Hope may be on the horizon for D.C. residents exasperated with the sound of loud vehicles disrupting their lives round-the-clock: One lawmaker has a plan to find and fine the offenders.
In proposing legislation for consideration by the D.C. Council, Ward 2 Council member Brooke Pinto noted that the idea came from necessity, as residents filed an overwhelming number of noise complaints.
“This is an issue that I hear from residents all the time — a frustration — of excessive vehicle noise that really affects their quality of life, that impacts their sleep, and their day-to-day lives,” Pinto told WTOP.
In trying to get creative about how to dampen the street noise, her team found new technology that enables cameras to pick up higher decibels and home in on the source of the noise, suggesting each ward get two as part of a pilot program.
“This camera would take a picture of the noise that’s in excess of a reasonable volume,” Pinto said.
“Then it would be sent to (the District Department of Transportation) for review, and ultimately, a fine would be issued.”
She acknowledges the cameras would pick up and likely photograph emergency vehicles, as well. As it’s currently written, the bill would include a subsidy for residents with unintentionally loud vehicles to get them fixed.
“We’re trying to empower residents to get ahead of it,” she said.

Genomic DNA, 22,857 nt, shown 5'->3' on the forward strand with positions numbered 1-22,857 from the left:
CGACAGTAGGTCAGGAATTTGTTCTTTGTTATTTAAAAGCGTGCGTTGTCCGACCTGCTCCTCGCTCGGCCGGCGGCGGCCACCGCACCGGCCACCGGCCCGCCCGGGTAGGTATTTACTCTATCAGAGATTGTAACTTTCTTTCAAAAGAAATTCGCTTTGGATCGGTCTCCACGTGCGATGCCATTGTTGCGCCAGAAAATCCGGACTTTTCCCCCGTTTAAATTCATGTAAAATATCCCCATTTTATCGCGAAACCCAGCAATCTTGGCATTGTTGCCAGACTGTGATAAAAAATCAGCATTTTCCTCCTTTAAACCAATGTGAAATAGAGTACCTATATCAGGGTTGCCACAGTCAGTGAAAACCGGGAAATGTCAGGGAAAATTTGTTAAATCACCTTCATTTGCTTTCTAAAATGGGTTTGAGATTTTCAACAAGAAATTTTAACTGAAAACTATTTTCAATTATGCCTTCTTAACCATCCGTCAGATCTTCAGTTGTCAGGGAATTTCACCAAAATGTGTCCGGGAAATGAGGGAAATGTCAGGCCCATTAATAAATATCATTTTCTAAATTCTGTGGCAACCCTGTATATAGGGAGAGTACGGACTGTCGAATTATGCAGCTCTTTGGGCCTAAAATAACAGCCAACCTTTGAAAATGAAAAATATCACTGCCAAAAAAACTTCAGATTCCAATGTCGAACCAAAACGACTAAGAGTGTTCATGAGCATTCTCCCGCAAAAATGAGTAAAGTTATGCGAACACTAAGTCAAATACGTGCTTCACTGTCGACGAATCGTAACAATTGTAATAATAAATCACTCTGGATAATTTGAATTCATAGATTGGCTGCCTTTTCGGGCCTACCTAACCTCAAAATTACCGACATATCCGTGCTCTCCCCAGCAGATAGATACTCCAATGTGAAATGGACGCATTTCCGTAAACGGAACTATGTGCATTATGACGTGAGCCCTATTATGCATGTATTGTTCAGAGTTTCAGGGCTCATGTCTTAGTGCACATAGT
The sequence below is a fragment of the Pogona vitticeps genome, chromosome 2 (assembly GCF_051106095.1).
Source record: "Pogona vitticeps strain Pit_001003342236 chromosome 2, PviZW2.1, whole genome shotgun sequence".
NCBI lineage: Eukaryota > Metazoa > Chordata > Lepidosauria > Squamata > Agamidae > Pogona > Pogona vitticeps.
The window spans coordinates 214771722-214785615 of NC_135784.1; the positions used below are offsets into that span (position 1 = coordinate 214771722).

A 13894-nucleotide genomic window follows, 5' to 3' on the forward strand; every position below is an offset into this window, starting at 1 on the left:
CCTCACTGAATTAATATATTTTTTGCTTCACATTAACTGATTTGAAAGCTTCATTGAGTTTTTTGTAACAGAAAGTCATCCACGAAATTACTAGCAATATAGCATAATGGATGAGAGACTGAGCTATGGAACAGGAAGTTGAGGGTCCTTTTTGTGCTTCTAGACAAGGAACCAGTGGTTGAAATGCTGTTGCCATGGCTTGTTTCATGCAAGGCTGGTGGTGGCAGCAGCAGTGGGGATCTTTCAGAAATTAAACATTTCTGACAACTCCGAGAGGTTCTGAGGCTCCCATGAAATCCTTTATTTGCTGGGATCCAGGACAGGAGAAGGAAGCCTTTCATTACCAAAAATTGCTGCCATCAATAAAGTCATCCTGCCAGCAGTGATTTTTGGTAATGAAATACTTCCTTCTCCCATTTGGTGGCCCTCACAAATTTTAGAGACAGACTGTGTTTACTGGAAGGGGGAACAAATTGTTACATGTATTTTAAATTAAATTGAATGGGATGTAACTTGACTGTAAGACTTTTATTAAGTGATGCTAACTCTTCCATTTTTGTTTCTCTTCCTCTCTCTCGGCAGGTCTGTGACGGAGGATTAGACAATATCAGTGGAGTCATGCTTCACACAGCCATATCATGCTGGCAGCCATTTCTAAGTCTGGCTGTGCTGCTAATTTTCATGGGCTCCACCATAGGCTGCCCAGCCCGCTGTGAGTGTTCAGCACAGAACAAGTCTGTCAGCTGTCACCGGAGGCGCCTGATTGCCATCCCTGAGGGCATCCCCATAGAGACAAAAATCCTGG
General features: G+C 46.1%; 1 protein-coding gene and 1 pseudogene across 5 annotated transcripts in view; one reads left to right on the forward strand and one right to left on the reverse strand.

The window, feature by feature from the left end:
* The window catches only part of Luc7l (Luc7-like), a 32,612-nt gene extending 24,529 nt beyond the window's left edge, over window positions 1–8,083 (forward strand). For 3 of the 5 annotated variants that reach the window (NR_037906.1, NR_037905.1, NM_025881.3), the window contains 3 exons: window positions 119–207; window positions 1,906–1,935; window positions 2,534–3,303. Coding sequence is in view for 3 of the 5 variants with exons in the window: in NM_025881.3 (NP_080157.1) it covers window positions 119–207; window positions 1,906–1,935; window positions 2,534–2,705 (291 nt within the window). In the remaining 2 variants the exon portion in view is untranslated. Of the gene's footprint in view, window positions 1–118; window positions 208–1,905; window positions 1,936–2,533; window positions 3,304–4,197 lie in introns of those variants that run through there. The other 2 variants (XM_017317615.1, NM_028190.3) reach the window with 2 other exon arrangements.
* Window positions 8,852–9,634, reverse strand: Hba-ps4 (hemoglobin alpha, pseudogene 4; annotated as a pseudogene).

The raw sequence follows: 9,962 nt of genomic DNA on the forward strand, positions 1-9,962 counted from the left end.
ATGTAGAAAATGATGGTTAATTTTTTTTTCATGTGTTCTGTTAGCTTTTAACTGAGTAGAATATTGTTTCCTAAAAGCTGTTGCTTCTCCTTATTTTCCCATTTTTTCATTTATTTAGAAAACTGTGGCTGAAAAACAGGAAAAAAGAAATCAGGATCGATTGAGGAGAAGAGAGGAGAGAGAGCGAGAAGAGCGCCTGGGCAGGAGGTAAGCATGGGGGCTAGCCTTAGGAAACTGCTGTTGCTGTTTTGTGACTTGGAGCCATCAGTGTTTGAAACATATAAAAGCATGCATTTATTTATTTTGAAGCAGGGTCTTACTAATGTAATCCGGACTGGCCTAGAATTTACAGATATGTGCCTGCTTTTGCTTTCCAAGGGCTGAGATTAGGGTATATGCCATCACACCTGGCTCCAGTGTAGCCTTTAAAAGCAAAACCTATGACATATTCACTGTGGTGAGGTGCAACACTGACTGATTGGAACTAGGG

“But the vast majority of cars that are making these noises are cars that have been purposely altered to remove parts of their car that make the vehicle so loud; and we see this in certain parts of the city, where people are speeding at various times of the day or night, purposely making this type of noise.”
D.C.’s Department of Buildings does have a noise ordinance. On its website is noted, “Every person living in the District is entitled to reasonable noise levels that do not threaten life, health, and enjoyment of his or her property.”
However, it does not specify what decibel vehicles must remain below in order to be in compliance with city regulations.
The issue of noise pollution is becoming more prominent nationwide. In the 2021-2022 session of Congress, a bill was introduced to reestablish the Office of Noise Abatement and Control as part of the Department of Energy and Environment.
It seeks to study, in part, the effect that vehicular and airplane noise is having on communities.